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Bunong testimony sought in vandalism inquiry

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The disputed land in Dak Dam commune’s Po Chhop village of Mondulkiri province’s O’Raing district earlier this month. SUPPLIED

Bunong testimony sought in vandalism inquiry

The Mondulkiri Provincial Court Prosecutor’s Office has summoned 12 Bunong indigenous people to testify in a case of alleged violence and destruction of property, which took place on November 17 last year.

According to the summons – issued by deputy prosecutor Seav Ngy Chhean on April 28 – the 12 people in Dak Dam commune’s Po Chhop village of O’Raing district must each testify on different days between May 25 and June 1.

The summons states that they are summoned to clarify about the violence, encroachment, threats and vandalism in response to a complaint filed by a man identified as Nhong Chhay.

Kem Chanrath, a resident of the village, said on May 24 that he and other villagers had been summoned by the court, and would express their opinions that Chhay, the complainant, was the one who had encroached on more than 200ha of land that 102 families depended on.

He alleged that Chhay had erected posts to build a house so the villagers had protested and demanded him to clear out.

He claimed that the villagers did not abuse, shout, threaten to demolish houses or commit vandalism as alleged by Chhay. The villagers simply removed the fence post from the land because it belongs to the people and has been used for a long time, he added.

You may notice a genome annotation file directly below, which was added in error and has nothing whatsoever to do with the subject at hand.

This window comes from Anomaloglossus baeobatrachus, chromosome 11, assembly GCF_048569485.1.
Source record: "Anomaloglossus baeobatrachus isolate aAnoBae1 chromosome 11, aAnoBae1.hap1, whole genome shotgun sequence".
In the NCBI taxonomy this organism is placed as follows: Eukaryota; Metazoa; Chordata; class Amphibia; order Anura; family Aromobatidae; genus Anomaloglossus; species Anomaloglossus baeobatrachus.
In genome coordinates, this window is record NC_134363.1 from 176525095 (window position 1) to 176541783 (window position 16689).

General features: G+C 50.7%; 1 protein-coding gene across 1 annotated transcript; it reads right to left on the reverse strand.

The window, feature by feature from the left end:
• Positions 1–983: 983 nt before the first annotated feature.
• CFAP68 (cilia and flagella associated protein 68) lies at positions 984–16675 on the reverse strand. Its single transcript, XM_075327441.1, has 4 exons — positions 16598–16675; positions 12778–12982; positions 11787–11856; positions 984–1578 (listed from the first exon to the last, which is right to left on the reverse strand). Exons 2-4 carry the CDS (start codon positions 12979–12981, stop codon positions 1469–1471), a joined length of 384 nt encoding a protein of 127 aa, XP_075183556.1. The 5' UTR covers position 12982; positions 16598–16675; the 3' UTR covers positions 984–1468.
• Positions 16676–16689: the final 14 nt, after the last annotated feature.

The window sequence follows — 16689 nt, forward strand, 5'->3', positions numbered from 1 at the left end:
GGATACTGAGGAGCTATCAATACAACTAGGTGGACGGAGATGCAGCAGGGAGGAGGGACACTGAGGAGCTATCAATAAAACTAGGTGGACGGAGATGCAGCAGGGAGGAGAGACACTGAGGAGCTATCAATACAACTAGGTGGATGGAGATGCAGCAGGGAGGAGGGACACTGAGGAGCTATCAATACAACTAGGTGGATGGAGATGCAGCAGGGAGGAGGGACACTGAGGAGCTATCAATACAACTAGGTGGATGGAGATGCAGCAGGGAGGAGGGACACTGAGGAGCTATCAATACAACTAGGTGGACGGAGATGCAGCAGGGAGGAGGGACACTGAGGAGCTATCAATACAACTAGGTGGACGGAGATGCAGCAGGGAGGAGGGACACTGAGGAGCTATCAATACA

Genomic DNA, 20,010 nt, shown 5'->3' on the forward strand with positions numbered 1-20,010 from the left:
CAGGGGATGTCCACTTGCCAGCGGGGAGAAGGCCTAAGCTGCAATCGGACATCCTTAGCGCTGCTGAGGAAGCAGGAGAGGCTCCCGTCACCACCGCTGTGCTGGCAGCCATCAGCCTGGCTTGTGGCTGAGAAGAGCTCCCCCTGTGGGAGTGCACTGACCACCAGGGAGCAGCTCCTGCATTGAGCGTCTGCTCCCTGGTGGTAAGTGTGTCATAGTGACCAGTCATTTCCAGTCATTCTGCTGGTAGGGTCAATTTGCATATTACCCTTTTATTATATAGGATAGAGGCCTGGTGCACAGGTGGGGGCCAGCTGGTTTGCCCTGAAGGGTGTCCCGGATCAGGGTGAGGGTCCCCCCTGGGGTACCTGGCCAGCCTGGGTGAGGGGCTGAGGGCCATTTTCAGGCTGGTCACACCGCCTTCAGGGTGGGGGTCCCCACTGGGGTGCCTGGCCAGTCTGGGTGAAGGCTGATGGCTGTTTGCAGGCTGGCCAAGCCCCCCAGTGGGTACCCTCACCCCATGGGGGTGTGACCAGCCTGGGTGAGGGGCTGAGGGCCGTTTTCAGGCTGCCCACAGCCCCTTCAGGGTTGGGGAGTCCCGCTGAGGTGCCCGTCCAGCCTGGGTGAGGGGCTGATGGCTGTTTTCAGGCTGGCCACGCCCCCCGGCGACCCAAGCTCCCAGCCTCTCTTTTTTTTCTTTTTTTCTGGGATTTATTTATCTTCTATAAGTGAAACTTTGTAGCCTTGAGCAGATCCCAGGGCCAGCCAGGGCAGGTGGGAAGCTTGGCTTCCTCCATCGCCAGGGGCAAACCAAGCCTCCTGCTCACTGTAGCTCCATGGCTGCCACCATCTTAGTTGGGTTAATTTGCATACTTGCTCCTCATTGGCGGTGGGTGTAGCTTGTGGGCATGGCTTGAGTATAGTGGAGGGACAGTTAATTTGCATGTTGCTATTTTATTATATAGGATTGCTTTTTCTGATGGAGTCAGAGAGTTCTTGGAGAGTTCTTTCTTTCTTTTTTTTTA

He accused Chhay of using the power of the judiciary to violate their civil rights and discourage protests over the disputed land.

“Chhay is violating the rights of the people by using the power of the judiciary to intimidate the people so that there will be no protests over the land they depend on,” he said.

Another resident, Mouls Tean – who was summoned by the court on May 24 – claimed that he was just a regular citizen who went to stop people from dismantling the posts on the disputed land, not a participant.

“I told them not to take them down, but to wait for the authorities. If they had given us permission to remove them, then we could do so. But people have accused me and the authorities of trying to steal people’s land and sell it. I won’t say anything else, I will wait for events to be clarified,” he said.

Chhay said on May 24 that more than a dozen villagers had committed vandalism on his property – which he claimed to have owned since 2007 – by demolishing houses, fences and using violence against his workers, to prevent him from developing the land.

“I bought the land from various villagers, some of them my relatives, in 2007. I have documentation and enough signatures to have it recognised by district authorities. Before filing the complaint, I asked the villagers to inspect the documentation, but they said they did not recognise it, prohibited me from developing my land, and destroyed my property,” he said.

Chhay said that he owned 126ha in Pou Chhop village.

District governor Seak Mony said on May 24 that he had called on both sides to attend mediation and resolve the issue peacefully, but that the protesters had not come forward to discuss it or presented their arguments to the authorities.

“In the past, I asked them to discuss the dispute with me, but they have not made an effort to join discussions, so I do not know how to solve the problem,” he said.

The governor said he had seen Chhay’s legal documents, but that recognising them was not in his mandate as they were signed by the previous governor.

Chek Sokhim, an official for rights group ADHOC in the province, said on May 24 that his organisation is investigating the case. He would meet with the people involved and attempt to obtain further information on May 25.

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